Exploring New Frontiers: Outreach and Collaboration across Institutional Boundaries with the Treatment of de Brys’ Collection of Voyages. Erin Hammeke, Conservator for Special Collections, Duke University Libraries.
This presentation addressed the challenge often faced by book conservators: do we treat the item for maximum use by scholars even if that means some of the components of the current binding might be lost; or, do we retain everything that’s “original” even if some of these components might be harming the text? The conservation staff and their curatorial partners at Duke chose the first option in the treatment of 3 volumes of de Brys’ Voyages. These volumes were pulled, washed, resewn on tapes for maximum opening, and rebound in full calf bindings. The half leather bindings on 2 of the volumes were removed and stored in the new clamshell boxes constructed for each volume.
This treatment provided an opportunity to not only maximize the durability of these bindings for use by scholars, but to also make digital copies of the text, thereby making these materials even more accessible.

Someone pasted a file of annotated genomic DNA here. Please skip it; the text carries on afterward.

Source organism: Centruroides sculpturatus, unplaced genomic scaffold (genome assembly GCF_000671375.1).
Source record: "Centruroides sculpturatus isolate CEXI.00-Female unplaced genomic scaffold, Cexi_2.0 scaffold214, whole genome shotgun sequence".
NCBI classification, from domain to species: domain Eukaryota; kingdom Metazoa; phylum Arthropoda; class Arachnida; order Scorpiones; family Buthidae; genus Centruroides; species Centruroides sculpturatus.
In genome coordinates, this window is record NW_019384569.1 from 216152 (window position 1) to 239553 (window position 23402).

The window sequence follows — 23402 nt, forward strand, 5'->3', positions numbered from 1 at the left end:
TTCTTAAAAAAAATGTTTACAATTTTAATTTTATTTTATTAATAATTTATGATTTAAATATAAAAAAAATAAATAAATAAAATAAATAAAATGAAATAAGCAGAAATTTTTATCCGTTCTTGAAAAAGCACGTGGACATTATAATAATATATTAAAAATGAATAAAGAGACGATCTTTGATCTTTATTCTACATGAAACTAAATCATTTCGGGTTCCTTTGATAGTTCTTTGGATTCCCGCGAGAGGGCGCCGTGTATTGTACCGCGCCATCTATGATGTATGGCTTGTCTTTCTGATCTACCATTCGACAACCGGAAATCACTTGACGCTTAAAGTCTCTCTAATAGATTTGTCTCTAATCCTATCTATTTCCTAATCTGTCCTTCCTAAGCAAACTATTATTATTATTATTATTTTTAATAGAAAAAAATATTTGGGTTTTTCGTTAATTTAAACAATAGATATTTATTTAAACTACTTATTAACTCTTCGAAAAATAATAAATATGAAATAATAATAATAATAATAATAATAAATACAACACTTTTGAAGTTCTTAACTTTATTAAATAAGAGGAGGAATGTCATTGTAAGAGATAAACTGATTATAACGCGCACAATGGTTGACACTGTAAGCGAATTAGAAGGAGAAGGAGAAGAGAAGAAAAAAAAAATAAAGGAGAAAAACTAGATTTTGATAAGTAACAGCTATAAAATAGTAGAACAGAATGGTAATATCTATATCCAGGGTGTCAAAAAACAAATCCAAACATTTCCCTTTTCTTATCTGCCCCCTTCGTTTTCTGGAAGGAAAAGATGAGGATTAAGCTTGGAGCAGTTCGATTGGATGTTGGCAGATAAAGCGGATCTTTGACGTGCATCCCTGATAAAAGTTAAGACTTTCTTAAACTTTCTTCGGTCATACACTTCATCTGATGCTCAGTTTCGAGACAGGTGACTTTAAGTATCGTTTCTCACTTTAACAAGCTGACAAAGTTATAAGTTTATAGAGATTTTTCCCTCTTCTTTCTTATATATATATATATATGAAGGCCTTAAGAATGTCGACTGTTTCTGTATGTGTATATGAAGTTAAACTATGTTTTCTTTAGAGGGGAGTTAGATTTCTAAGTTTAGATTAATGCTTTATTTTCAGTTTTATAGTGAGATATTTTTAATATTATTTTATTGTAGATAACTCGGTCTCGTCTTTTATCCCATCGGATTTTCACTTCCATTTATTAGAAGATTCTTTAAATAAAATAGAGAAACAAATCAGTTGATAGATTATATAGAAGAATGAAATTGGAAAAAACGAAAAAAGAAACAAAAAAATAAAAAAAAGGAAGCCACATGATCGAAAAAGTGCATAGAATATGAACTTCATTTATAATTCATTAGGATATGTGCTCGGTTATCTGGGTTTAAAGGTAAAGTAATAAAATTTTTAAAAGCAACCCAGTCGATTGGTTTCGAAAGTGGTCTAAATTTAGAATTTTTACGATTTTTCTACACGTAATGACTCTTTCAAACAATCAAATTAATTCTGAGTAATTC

I have to question the decision made by the conservation and curatorial team involving an incomplete map in one of the volumes. Although a complete copy of the map was obtained from UNC and used for the placement of a fragment found tucked into the volume, the missing area was left blank. Since the goal was to make the volumes useful to scholars, why not take this opportunity to make the volume complete? This question was posed during the question and answer portion of the presentation, and the answer seemed to relate to the size or “newness” of the replacement portion. It seems to me that there were several options here. Since the book was resewn, the copy of the map could have been inserted after the original, incomplete map. Or, it could have been included with the other material in the clamshell box. The digital copy could have at least been made complete, with a note to that effect somewhere in the restored volume (perhaps it was).
The conservation of the de Brys’ Voyages coincided with a symposium of de Brys scholars that was held at Duke. The conservator (Ms. Hammeke) made the most of this opportunity by meeting with the scholars and discussing her treatment with them. She also enhanced her treatment documentation with short videos.
Generally, the information contained deep in the binding that is discovered by conservators remains hidden from scholars and curators, but this project is an excellent model of how collaboration between conservators, curators, and scholars can allow that knowledge to be shared.